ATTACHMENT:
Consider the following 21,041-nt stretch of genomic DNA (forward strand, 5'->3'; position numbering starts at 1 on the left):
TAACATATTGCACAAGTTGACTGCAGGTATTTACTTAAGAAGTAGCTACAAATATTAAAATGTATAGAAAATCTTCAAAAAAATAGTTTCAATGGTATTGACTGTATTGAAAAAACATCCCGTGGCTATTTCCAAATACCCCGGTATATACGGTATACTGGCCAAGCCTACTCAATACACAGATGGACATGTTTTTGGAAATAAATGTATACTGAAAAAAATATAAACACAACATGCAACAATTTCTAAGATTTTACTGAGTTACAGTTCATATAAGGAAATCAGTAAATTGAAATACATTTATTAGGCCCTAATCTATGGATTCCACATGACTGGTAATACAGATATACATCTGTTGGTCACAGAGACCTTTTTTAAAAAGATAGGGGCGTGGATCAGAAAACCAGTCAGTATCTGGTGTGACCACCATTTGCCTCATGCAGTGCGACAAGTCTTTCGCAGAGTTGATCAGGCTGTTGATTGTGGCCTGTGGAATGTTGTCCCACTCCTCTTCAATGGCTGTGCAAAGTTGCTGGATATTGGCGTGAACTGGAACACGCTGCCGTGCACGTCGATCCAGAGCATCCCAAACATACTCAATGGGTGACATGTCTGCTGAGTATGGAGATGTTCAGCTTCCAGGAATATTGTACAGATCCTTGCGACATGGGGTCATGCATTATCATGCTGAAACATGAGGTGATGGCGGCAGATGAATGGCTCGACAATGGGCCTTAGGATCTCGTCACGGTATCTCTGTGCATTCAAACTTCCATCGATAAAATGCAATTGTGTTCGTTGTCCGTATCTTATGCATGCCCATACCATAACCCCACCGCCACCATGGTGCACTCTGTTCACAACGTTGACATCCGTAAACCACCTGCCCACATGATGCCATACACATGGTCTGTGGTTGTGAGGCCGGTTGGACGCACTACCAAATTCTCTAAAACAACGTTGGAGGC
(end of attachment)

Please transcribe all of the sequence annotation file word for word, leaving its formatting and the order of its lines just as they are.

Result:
Consider the following 21,041-nt stretch of genomic DNA (forward strand, 5'->3'; position numbering starts at 1 on the left):
TAACATATTGCACAAGTTGACTGCAGGTATTTACTTAAGAAGTAGCTACAAATATTAAAATGTATAGAAAATCTTCAAAAAAATAGTTTCAATGGTATTGACTGTATTGAAAAAACATCCCGTGGCTATTTCCAAATACCCCGGTATATACGGTATACTGGCCAAGCCTACTCAATACACAGATGGACATGTTTTTGGAAATAAATGTATACTGAAAAAAATATAAACACAACATGCAACAATTTCTAAGATTTTACTGAGTTACAGTTCATATAAGGAAATCAGTAAATTGAAATACATTTATTAGGCCCTAATCTATGGATTCCACATGACTGGTAATACAGATATACATCTGTTGGTCACAGAGACCTTTTTTAAAAAGATAGGGGCGTGGATCAGAAAACCAGTCAGTATCTGGTGTGACCACCATTTGCCTCATGCAGTGCGACAAGTCTTTCGCAGAGTTGATCAGGCTGTTGATTGTGGCCTGTGGAATGTTGTCCCACTCCTCTTCAATGGCTGTGCAAAGTTGCTGGATATTGGCGTGAACTGGAACACGCTGCCGTGCACGTCGATCCAGAGCATCCCAAACATACTCAATGGGTGACATGTCTGCTGAGTATGGAGATGTTCAGCTTCCAGGAATATTGTACAGATCCTTGCGACATGGGGTCATGCATTATCATGCTGAAACATGAGGTGATGGCGGCAGATGAATGGCTCGACAATGGGCCTTAGGATCTCGTCACGGTATCTCTGTGCATTCAAACTTCCATCGATAAAATGCAATTGTGTTCGTTGTCCGTATCTTATGCATGCCCATACCATAACCCCACCGCCACCATGGTGCACTCTGTTCACAACGTTGACATCCGTAAACCACCTGCCCACATGATGCCATACACATGGTCTGTGGTTGTGAGGCCGGTTGGACGCACTACCAAATTCTCTAAAACAACGTTGGAGGC